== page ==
Martins seem to maintain their patina of "benchmark" even among those whose budgets have allowed them to go with commissioned guitars from small builders. It seems as though they are the guitars others are often compared to-like "it is very Martin-like" or "it's not very Martin-like." But I know people who love them, and people who feel they are so-so.

As has been, and will no doubt be noted many times over on threads like these, it's in the ears (and eyes) of the beholder. Very subjective. So, now that I've added nothing to this discussion, I'll be going... :ha:

dmc
05-26-2005, 07:23 PM
The question was how they differ (not which is better) - To oversimplify, Taylors have a slightly brighter (chimey) sound and Martins a warmer one. Both are musical but there's a caveat as you saw in Jeff M's post:

.....one persons "Chiming, well defined bell-like tones" is anothers "Bright, unbalanced, harsh and shallow". Anothers "Woody, deep, soulfull, balanced" is anothers "muddy, bottom heavy, ill-defined".

Its true that "wood is wood". But it REALLY depends on the player because tone comes from the hands. Thats why you have to play as many axes as possible to decide which one (according to your ears) blends best with the subtleties of your own playing style. It can even differ from one guitar to the other within the same make/model. Hence the guitarist's never-ending quest for the "ideal tone"..... ;)

Jeff M
05-26-2005, 07:26 PM
The question was how they differ (not which is better) - To oversimplify, Taylors have a slightly brighter (chimey) sound and Martins a warmer one. Both are musical but there's a caveat as you saw in Jeff M's post:



Its true that "wood is wood". But it REALLY depends on the player because tone comes from the hands. Thats why you have to play as many axes as possible to decide which one (according to your ears) blends best with the subtleties of your own playing style. It can even differ from one guitar to the other within the same make/model. Hence the guitarist's never-ending quest for the "ideal tone"..... ;)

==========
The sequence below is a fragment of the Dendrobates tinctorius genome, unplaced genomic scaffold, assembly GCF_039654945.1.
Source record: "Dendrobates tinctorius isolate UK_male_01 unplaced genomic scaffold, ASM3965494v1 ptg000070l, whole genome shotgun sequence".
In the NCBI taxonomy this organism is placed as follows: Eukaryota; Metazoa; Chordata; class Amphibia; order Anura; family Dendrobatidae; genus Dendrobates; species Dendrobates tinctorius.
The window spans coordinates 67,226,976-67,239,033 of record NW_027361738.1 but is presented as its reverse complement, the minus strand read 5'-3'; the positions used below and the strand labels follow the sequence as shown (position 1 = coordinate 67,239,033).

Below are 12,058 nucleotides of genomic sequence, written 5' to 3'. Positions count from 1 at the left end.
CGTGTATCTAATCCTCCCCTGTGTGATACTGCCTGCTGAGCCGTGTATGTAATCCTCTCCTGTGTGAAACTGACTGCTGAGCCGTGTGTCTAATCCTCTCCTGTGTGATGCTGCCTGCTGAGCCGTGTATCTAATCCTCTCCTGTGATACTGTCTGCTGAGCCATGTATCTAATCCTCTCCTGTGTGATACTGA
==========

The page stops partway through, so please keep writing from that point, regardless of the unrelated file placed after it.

Great reason for GAS to. You can never hve to many guitars. :)

Folkstrum
05-26-2005, 07:36 PM
Its true that "wood is wood". But it REALLY depends on the player because tone comes from the hands. Thats why you have to play as many axes as possible to decide which one (according to your ears) blends best with the subtleties of your own playing style. It can even differ from one guitar to the other within the same make/model. Hence the guitarist's never-ending quest for the "ideal tone"..... ;)

OK-I will agree with you to a point about "tone coming from the hands"-but I can tell you from sitting in many a guitar shop over the years with one pick (and my same two hands), and strumming or playing the exact SAME riffs on maybe 8 or 9 guitars-even two of the same model, that the "tone" of guitars IMHO is more a result of its construction (woods, bracing, neck, bridge, saddle, nut)--not to mention STRINGS--than what my hands were doing.

As to the "BEST" guitar??? I don't know how long it's gonna take you people to catch on!?!? It's the ESTEBAN...it RULES! :roll: :roll: :roll:

custom41
05-26-2005, 07:42 PM
It's hard for me to articulately describe tone. All can be great-sounding guitars depending on your preference. To my ear, the Taylors I have played have been too bright, jangly, and abrassive. But I admit, I haven't tried every model. I owned a used 810 (before the recent change). I bought it because it didn't have that brightness. But shortly after I purchased it, I realized that the strings were about 5 years old. Now, if I could find a manufacturer who sold strings that sounded 5 years old, I may have kept it.

I've played a lot of Martins also. With the exception of the one and only D-18GE that I played, to my ear, Martins are more mellow-sounding. They are easier on my ears. The Martin tone suits my personality, psyche, and soul.

Another difference is that you take a Martin to the brothel and a Taylor to church.

Just my two cents,
Greg

Stixx
05-26-2005, 07:54 PM
Im relatively new to this forum, i have a feeling my question may have been debated already....Anyways here goes....I hear all this talk about Taylors/Martins/Gibsons and how devoted fans are to their chosen brand...I would like some objective opinions....Not which brand is better but rather what is the difference if any ?....Is there a difference or is just a brand ?...I mean wood is wood isn't it ?.....Of course lets compare apples with apples...ie...Lets not compare a high end Martin to a low end Taylor....Lets take a mid end Taylor {say a 400 series with an equivilant Martin} Are the differences subtle or large...Thanks....

Welcome to the furum , first and formost and you will in time know the answer to the above questions ad nausiem by virtue of your own experience if you have a LOT of disposable income and if not by default just listening to the endless dribble that we who have been around forever have learned for you.